LONDON — The U.K.’s new rules on what constitutes a “British” film have become official.
There are now two key criteria for a production to qualify as a Brit pic: 70% of a film’s budget must be spent in Britain, and 70% of the money allocated to labor must go to either European or Commonwealth citizens.
The latter is flexible to make allowances for expensive foreign talent.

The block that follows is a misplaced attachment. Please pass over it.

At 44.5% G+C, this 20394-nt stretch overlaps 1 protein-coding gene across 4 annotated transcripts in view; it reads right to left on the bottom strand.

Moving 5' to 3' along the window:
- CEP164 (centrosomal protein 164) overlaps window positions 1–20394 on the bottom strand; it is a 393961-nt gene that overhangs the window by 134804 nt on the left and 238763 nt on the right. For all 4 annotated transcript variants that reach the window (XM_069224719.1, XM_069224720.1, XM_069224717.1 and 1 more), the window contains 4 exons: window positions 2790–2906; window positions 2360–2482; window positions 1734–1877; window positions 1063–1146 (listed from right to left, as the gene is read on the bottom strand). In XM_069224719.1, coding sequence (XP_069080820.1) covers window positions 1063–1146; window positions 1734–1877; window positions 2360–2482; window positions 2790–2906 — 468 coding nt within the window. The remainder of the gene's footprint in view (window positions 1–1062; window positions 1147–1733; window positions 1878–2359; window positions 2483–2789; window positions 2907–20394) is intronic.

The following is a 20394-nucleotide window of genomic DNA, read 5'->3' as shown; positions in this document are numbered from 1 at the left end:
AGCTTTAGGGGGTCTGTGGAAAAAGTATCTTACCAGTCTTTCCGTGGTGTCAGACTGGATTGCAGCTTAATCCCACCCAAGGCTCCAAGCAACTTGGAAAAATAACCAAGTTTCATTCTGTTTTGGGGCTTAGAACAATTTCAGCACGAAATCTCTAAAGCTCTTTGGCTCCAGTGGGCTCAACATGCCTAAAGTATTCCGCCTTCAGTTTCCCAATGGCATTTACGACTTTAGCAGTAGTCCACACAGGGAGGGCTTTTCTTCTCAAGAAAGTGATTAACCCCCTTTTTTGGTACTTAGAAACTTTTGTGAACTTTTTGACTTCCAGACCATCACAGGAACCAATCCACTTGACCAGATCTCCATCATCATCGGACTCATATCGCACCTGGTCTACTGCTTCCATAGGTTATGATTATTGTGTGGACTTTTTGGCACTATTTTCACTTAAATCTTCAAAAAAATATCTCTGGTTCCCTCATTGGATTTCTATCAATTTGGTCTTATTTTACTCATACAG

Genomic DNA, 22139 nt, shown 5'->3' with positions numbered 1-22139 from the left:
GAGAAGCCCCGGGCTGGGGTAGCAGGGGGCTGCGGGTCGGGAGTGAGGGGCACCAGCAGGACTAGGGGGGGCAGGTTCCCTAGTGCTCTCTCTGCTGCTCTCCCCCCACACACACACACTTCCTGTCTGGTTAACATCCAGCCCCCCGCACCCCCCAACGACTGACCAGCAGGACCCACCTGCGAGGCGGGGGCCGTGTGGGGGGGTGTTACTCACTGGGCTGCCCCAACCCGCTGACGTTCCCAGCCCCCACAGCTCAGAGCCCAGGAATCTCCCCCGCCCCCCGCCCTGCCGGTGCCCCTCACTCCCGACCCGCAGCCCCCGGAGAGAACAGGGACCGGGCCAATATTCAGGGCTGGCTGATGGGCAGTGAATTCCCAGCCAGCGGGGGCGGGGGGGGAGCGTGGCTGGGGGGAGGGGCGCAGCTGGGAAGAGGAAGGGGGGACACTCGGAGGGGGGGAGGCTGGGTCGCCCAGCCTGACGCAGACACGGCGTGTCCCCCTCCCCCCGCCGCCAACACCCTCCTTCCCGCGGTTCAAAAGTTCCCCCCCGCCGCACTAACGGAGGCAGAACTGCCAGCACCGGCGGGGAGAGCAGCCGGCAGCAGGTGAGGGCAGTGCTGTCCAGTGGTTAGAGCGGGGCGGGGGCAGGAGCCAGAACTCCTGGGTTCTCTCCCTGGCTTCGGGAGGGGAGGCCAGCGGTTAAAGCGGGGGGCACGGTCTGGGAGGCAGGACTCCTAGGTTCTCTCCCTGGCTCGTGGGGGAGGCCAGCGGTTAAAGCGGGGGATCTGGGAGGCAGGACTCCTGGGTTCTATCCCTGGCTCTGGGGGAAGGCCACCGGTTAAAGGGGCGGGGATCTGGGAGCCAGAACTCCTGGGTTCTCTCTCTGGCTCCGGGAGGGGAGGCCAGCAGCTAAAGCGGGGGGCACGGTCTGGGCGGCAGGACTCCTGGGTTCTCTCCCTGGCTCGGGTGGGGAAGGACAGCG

The changes will be phased in over the next 12 months, during which both the old and the new criteria will apply.
A pic like “Little Voice,” for instance, now qualifies as a Brit pic. Last year, the American songs sung by Jane Horrock’s character precluded the film from homegrown status.
Tax breaks introduced in 1997 allow producers and buyers of films deemed British to write off 100% of a project costing up to $24 million over one year. Bigger budget movies can be written off over three years.